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Behind the scenes video: GSU working overtime while restoring power to Sudbury residents after downburst

About 400 homes remain without electricity as workers from Sudbury, North Bay, Muskoka and Sault Ste. Marie face unique challenges

For the third night in a row, almost 400 homes in Greater Sudbury are without power after Monday's downburst felled trees and took down hydro poles throughout the city. 

At one point during the storm, some 4,000 residences were without electricity. 

To say workers from Greater Sudbury Utilities, North Bay Hydro, Lakeland Hydro and Sault Ste. Marie Public Utilities Commission are merely 'lending a hand' downplays the intense effort underway in the city, particularly in the Woodbine and Grandview area.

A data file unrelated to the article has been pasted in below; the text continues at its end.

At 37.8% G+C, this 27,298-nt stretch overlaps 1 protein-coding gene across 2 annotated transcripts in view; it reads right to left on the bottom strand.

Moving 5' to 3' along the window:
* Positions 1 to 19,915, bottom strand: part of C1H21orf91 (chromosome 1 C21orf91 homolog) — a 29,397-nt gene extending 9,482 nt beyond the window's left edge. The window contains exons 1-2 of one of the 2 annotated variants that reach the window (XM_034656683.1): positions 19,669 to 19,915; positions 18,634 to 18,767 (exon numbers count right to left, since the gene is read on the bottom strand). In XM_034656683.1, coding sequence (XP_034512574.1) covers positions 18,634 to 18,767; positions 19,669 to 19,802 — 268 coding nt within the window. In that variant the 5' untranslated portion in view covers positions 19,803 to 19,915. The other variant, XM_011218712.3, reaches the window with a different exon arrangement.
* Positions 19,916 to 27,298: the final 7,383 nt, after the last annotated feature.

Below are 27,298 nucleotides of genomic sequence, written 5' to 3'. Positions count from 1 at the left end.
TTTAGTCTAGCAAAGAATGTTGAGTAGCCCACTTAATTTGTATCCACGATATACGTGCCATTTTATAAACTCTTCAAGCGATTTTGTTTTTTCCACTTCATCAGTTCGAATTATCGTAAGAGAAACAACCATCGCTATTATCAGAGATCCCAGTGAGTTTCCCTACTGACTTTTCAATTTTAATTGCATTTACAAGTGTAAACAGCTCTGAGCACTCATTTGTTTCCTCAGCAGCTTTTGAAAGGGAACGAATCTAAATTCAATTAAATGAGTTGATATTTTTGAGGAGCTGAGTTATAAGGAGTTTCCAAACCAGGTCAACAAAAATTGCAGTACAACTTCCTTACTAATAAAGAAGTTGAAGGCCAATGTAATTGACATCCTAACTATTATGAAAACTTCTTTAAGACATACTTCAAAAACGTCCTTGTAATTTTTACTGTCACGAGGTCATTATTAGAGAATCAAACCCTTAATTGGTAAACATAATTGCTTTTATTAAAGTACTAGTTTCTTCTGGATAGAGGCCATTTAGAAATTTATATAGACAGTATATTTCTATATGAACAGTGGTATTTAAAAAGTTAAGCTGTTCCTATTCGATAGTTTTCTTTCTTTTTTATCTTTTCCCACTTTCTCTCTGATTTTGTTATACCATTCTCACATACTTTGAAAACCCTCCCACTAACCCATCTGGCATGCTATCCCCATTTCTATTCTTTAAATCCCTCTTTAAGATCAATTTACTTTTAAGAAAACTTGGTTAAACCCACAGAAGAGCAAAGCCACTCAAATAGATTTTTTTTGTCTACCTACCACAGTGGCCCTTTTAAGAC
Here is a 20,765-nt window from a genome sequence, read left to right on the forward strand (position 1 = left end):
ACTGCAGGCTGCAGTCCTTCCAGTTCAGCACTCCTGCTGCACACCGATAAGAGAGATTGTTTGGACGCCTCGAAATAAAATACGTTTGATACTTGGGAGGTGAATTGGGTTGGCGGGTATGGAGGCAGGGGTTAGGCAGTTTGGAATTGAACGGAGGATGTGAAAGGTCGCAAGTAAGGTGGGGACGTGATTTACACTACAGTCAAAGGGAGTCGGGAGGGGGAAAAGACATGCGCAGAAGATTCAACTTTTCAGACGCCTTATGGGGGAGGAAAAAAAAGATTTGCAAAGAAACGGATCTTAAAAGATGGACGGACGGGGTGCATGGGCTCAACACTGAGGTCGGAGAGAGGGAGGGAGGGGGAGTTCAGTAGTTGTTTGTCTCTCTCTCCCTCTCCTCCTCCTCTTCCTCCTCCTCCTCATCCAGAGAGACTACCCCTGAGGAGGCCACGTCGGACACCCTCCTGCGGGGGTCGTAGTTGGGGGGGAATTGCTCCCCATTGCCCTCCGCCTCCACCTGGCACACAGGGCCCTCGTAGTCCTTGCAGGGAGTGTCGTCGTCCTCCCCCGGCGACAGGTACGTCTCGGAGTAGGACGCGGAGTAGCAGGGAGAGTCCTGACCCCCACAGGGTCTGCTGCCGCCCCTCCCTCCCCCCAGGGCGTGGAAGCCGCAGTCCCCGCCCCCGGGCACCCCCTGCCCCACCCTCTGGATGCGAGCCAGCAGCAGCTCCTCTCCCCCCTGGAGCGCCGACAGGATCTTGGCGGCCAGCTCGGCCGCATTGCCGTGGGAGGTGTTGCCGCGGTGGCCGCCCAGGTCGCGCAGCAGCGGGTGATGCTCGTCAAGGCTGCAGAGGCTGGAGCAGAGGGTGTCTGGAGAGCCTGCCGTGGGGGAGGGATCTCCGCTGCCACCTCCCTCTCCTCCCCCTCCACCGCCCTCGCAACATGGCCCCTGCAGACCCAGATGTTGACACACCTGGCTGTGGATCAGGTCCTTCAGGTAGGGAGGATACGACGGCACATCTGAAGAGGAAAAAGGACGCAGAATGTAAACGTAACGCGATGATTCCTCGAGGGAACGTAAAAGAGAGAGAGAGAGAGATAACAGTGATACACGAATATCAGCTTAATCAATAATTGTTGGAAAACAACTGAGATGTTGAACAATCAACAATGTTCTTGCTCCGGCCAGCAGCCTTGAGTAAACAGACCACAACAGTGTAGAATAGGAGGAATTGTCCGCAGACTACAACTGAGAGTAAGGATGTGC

In that neighbourhood, fallen trees took power lines from within backyards, meaning some poles need to be replaced by hand. 

Rodney Guy is chief system operator in the control room at Greater Sudbury Utilities (GSU). Guy said that while downed transformers and wires produced the most dangerous scenarios after the storm, the real challenge they face is clearing lines to install the new poles. 

"Once the poles are in, the rest of it is not that difficult,” he said. “Hanging transformers, we do it on a daily basis. Re-conductoring is not an issue -- we have the equipment. It's just getting the poles in the ground, especially on the back lots because they have to be done by hand … It takes a while."

On the first night, a large part of the work involved cleanup.

"I'd say it's very similar to tornado damage we've seen in the past," said Carey Gilligan, operations supervisor with GSU West Nipissing. "They're saying downbursts; one in the same in my mind. A 100-kilometre an hour wind is a 100-kilometre an hour wind – 85 foot trees snapped right off."

City residents can take a look at the public utilities' control room and hear site supervisors explain what they're doing in the video above. 


Allana McDougall

About the Author: Allana McDougall

Allana McDougall is a new media reporter at Northern Life.
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